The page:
|LETTER FROM THE HEAD
The term has been busy with sports matches being played almost daily and practices for plays, debating, various ensembles and bands also taking place.
Besides the general lessons there have been other interesting events this term, not least the performance by the Main Street Singers from the Los Altos High School in California. They were superb and their beautiful voices nearly raised the roof in the Chapel. Their performance was polished and professional. The conductor thanked our students for being an attentive audience who could “clearly listen and think.” The students are commended on their behaviour and are complimented on being a gracious and an appropriately responsive audience.
I am sure you have all heard of Dario Trinchero’s remarkable successes in the AS International Cambridge Examinations. Dario was placed top in the country in Chemistry and top in the world for AS Mathematics. This is a wonderful achievement for many reasons and not just Dario alone. When South Africa is regularly decried for its poor Maths and Science skills and when the country is placed at the very bottom of the TIMMS and PISA rankings on academic performance in Maths and Science, it is comforting to know that there are pockets of excellence delivering a world class standard. So very well done to Dario and his Maths and Science AS class and teachers. Dario is also commended on the humility with which he has received these accolades.
Besides the obvious celebration of this achievement, something else was highlighted that made me think we have extraordinarily special young people in the College. When I announced Dario’s achievement to the collected school their reaction was spontaneous, enthusiastic and powerful. They spontaneously jumped to their feet and applauded in admiration and jubilation for Dario. It is hard to describe the feeling in the Chapel that morning but every parent should be proud of his or her child – there was an overwhelming and beautiful sense of all that is good about human nature.
I would like to thank all the parents who attended the Edgemead Sports Day on Saturday where all the First Teams succeeded in beating Edgemead; but not without a fair battle. In fact almost all the teams fared very well. There was a lovely spirit amongst spectators, supporters and team members.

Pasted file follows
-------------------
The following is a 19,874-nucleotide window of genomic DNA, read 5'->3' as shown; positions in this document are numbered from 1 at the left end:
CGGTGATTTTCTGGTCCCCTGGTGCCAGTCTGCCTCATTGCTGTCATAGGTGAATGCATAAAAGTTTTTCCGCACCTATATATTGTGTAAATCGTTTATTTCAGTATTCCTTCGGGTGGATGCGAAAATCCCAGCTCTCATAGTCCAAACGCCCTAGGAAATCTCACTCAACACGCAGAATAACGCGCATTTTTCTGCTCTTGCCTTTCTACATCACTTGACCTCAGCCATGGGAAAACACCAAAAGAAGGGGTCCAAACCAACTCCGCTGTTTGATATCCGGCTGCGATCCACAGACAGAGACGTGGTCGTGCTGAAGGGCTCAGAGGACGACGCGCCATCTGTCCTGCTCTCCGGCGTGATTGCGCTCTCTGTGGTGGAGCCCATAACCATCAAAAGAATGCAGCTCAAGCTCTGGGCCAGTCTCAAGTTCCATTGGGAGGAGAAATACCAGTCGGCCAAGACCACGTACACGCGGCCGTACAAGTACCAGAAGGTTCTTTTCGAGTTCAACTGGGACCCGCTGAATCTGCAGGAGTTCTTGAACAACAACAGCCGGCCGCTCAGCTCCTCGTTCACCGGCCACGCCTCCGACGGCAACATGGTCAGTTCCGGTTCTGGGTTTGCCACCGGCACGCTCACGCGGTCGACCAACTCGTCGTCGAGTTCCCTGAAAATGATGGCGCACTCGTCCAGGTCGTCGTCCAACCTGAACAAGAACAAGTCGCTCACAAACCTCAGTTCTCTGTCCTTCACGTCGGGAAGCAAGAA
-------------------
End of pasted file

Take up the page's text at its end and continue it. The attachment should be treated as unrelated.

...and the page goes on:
When you watch your children play sport you send them a strong message that you are interested in them and their activities. While it is impossible to watch every match, if you have a good relationship with your child, showing your interest shows your love, without having to use any words. As mentioned in my first newsletter of the term, I will be focusing on various issues that were raised in the IQAA survey. 21% of students feel that their parents are not significantly involved in their extra-mural activities.
On another point in the IQAA evaluation, a significant number of students and some parents, indicated that students’ belongings are not safe at school. There is no doubt that from time to time things are indeed stolen by some or other miscreant, but this is far from common on this campus.
Far more problematic and disturbing are the Lost and Found bins which are overflowing with items often described as “stolen”. Lunch boxes, items of school clothing and even musical instruments lie abandoned on lawns and in corridors in vast numbers.
On account of the survey and in an attempt to alleviate the neglect of expensive belongings the Student Leaders have initiated an important programme. The students were shown a DVD about the homeless in Somerset West and how the Homeless Shelter is trying to help these people. Not all of them are criminals and many find themselves on the street because home is simply unbearable. While some turn to drugs and alcohol to find solace, others are trying to find a life. All of them are suffering and all of them are starving physically and emotionally.
There is something alarming about this stark contrast of life on the streets and our Lost and Found bins huffing with irresponsibility. It behoves all of us to try to be more responsible about the things we are blessed to have and at the same time to be conscious of those less fortunate.
And so to this end the Students Leaders have decided to sell the “lost property” back to students for a small fee. All proceeds this year will go to the Homeless Shelter in Somerset West. Each week the piles of clothing will be on display for students to retrieve, at a cost. Unmarked items will incur a steeper penalty and unclaimed items of school uniform will be given to the School Shop to resell. These profits will also go to Charity. At this stage we still have full bins and about ten large garbage bags full of lost items.
I hope this initiative will not only encourage students to be more responsible about their belongings but also provide an awareness of how fortunate many of us are to be warm and fed in winter, how grateful we ought to be for the love we are shown and the wonderful opportunities we all have.